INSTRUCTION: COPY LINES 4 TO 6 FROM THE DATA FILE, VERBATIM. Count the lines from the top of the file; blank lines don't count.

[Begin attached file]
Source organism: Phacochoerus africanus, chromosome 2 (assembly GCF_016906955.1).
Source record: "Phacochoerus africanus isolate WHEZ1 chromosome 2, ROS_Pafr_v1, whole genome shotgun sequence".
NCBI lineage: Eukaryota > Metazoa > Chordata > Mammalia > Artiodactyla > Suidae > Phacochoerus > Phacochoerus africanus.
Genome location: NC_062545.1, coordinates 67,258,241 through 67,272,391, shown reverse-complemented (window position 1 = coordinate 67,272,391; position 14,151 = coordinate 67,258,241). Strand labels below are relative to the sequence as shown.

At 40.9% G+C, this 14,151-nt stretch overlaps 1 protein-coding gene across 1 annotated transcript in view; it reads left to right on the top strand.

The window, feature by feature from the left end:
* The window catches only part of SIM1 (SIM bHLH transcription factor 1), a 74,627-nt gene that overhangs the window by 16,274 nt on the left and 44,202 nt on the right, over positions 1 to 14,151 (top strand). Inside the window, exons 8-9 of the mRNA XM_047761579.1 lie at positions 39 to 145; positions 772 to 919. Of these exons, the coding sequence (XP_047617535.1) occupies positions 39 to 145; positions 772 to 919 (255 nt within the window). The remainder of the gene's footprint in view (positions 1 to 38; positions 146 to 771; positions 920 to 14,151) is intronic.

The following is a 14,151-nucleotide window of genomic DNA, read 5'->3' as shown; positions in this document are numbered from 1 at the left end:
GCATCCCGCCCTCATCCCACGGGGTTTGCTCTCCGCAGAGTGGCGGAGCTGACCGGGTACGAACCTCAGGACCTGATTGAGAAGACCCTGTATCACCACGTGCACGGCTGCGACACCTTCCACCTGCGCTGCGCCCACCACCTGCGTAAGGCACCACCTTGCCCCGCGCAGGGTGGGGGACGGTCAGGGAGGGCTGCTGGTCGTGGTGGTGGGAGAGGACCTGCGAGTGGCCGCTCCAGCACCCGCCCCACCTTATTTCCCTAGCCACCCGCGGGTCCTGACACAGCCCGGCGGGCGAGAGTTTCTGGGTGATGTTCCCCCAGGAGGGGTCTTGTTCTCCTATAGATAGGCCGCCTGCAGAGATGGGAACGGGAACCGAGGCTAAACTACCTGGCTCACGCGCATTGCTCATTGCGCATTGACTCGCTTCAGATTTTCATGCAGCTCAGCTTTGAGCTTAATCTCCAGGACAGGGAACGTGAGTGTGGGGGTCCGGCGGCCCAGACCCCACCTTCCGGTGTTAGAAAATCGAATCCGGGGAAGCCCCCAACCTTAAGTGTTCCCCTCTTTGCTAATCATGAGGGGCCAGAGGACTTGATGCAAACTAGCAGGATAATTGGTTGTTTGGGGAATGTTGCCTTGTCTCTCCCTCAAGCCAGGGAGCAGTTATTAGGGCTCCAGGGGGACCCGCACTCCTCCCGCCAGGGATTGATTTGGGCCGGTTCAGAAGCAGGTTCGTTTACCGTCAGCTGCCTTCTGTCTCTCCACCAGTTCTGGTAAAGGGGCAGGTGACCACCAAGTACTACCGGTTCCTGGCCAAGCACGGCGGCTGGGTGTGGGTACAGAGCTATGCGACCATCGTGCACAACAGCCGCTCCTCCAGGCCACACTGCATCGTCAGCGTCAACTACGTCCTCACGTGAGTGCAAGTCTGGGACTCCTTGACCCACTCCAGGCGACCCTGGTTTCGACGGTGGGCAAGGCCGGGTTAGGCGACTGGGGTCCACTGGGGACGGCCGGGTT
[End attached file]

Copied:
Genome location: NC_062545.1, coordinates 67,258,241 through 67,272,391, shown reverse-complemented (window position 1 = coordinate 67,272,391; position 14,151 = coordinate 67,258,241). Strand labels below are relative to the sequence as shown.

At 40.9% G+C, this 14,151-nt stretch overlaps 1 protein-coding gene across 1 annotated transcript in view; it reads left to right on the top strand.

The window, feature by feature from the left end: